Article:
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Graduate Salaries in Kenya : A Review
new investor
#1 Posted : Thursday, October 27, 2011 8:59:14 PM
Rank: Member


Joined: 11/26/2007
Posts: 118
Dear Wazuans,

As a graduate who keeps getting very low salary offers from companies who have indicated specifically the want a graduate, I have decided to create a website to NAME and SHAME all those companies who are paying graduates less than Kes 50,000 gross salary.

I will make an open forum where one sends a scanned payslip, we verify and publish (Withholding the name, of course)

I believe this forum will make Kenyans realise how companies are exploiting both ways, (Charging high prices for their products/ services and paying very low salaries)

Keeping in mind that most of these graduates have to pay rent, transport and HELB loans, you are left wondering how they can even feed themselves leave alone spouses or children.

I need input from you fellow wazuans on how this might work. Thanks for your contribution.
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Lolest!
#2 Posted : Thursday, October 27, 2011 9:15:30 PM
Rank: Elder


Joined: 3/18/2011
Posts: 11,380
Location: Kianjokoma
This will get you into trouble with some wazuans. 50K? How many firms can afford to pay that much for their entire population of graduate staff? We have an employers market: supply outstrips demand
Laughing out loudly smile Applause d'oh! Sad Drool Liar Shame on you Pray
Rollout
#3 Posted : Thursday, October 27, 2011 10:27:31 PM
Rank: Member


Joined: 4/26/2011
Posts: 691
@ new investor,

It is Oligopsony market so you can waste your enegry posting it but at the end of the day, who call the shots?
jerry
#4 Posted : Thursday, October 27, 2011 10:40:45 PM
Rank: Elder


Joined: 9/29/2006
Posts: 2,570
@lowest! Demand outstrips supply?
The opposite of courage is not cowardice, it's conformity.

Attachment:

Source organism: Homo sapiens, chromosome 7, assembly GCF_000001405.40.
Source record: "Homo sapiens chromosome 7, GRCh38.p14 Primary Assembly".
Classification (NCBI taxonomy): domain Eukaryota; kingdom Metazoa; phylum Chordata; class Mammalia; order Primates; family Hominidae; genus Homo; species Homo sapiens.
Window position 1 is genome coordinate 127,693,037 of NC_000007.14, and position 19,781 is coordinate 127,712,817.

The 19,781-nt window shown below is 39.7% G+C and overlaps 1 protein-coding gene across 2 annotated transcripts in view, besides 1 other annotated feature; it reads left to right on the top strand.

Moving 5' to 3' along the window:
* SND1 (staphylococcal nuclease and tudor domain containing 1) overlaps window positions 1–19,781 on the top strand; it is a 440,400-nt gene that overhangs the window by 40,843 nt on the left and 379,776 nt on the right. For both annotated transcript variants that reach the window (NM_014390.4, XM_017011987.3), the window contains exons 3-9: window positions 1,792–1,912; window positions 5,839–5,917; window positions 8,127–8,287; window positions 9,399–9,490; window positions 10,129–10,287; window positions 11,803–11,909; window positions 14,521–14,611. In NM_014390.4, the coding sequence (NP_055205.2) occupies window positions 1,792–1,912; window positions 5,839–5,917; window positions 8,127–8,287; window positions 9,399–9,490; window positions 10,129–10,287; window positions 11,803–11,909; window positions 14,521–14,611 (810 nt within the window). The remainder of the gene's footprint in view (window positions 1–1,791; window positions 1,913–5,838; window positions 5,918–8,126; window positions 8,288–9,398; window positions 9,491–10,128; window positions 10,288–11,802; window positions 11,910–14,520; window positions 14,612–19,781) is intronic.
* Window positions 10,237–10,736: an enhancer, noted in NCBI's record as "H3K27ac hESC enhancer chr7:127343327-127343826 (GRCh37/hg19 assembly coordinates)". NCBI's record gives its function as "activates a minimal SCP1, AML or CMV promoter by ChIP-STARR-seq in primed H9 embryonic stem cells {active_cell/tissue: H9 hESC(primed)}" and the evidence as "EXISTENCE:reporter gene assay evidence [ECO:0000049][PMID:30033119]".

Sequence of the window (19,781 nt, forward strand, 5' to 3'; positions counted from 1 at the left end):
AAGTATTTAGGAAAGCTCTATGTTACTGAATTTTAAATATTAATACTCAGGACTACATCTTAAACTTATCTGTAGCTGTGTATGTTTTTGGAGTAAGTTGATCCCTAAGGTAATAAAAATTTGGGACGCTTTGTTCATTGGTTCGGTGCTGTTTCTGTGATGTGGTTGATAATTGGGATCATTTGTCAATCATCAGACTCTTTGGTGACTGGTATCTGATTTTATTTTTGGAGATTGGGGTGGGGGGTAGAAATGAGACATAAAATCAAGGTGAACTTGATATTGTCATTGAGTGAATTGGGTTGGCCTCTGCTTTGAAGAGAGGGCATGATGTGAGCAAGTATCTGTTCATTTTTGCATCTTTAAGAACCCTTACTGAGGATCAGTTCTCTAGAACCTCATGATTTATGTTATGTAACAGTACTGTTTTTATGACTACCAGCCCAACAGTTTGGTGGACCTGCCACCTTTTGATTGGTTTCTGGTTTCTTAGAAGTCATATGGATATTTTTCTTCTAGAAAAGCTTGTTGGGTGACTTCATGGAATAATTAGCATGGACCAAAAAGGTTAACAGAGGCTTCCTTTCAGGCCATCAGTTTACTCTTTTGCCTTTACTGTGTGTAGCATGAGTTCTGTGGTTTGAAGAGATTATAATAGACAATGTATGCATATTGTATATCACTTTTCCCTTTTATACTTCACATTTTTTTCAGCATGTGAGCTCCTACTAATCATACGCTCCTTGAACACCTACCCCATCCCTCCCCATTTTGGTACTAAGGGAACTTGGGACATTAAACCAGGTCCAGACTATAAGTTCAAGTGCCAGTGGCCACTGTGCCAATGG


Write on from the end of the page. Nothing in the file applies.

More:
jasonhill
#5 Posted : Friday, October 28, 2011 5:41:45 AM
Rank: Member


Joined: 1/22/2011
Posts: 322
Location: Chicago, IL, USA
I recall that several times on this board, and when speaking to people when conducting my own research, that there is a myth that the reason that business process outsourcing will "never work" in Kenya is because "salaries are too high; higher than India", which I always thought to be pure nonsense, because salaries for BPO in India are about a third to a half what they are in the US... and US companies are paying a LOT more than 50,000 KES a month per head. More like 250,000 KES per month.

At these wages, BPO to Kenya will most certainly work. The business case is strong.

Best,

Hill
alma
#6 Posted : Friday, October 28, 2011 7:22:35 AM
Rank: Elder


Joined: 7/20/2007
Posts: 4,432
Instead of graduates always complaining about earning less than 50k, why don't they go create those jobs instead?

Ati name and shame a company which has found a graduate who's willing to work!

Someone needs to go to these colleges and explain to them the intricacies of supply and demand economics. If I have 10 graduates of equal value and one asks for 10k and another 50k, I must go with the lower cost, all things being equal. A wage bill is a cost.

I say cost, because most graduates have no value. They want to get a job! Not create value in any organisation. If you can prove value, then someone will pay you well. If you prove cost, then you get paid cost.

As for BPO's not working in Kenya...I think we read too many newspapers from journalist who all at wazua have agreed are too shady.
Jose: If I make it through this thug life, I'll see you one day. The Lord is the only way to stop the hurt.
2012
#7 Posted : Friday, October 28, 2011 7:40:32 AM
Rank: Elder


Joined: 12/9/2009
Posts: 6,222
Location: Nairobi
I think @ new investor has a point. Kenya has great brains and hard working people so I think it is wrong to exploit this resource the way it's being done while we sit back and cry about capital flight and exporting labour. We don't have enough doctor's, nurses, engineers etc. Why do we allow multi-nationals to come and exploit this great resource we possess? I especially applaud the Govt. as the largest employer for increasing wages of qualified civil servants and now they are giving private businesses a run for their money and shaming them at the same time.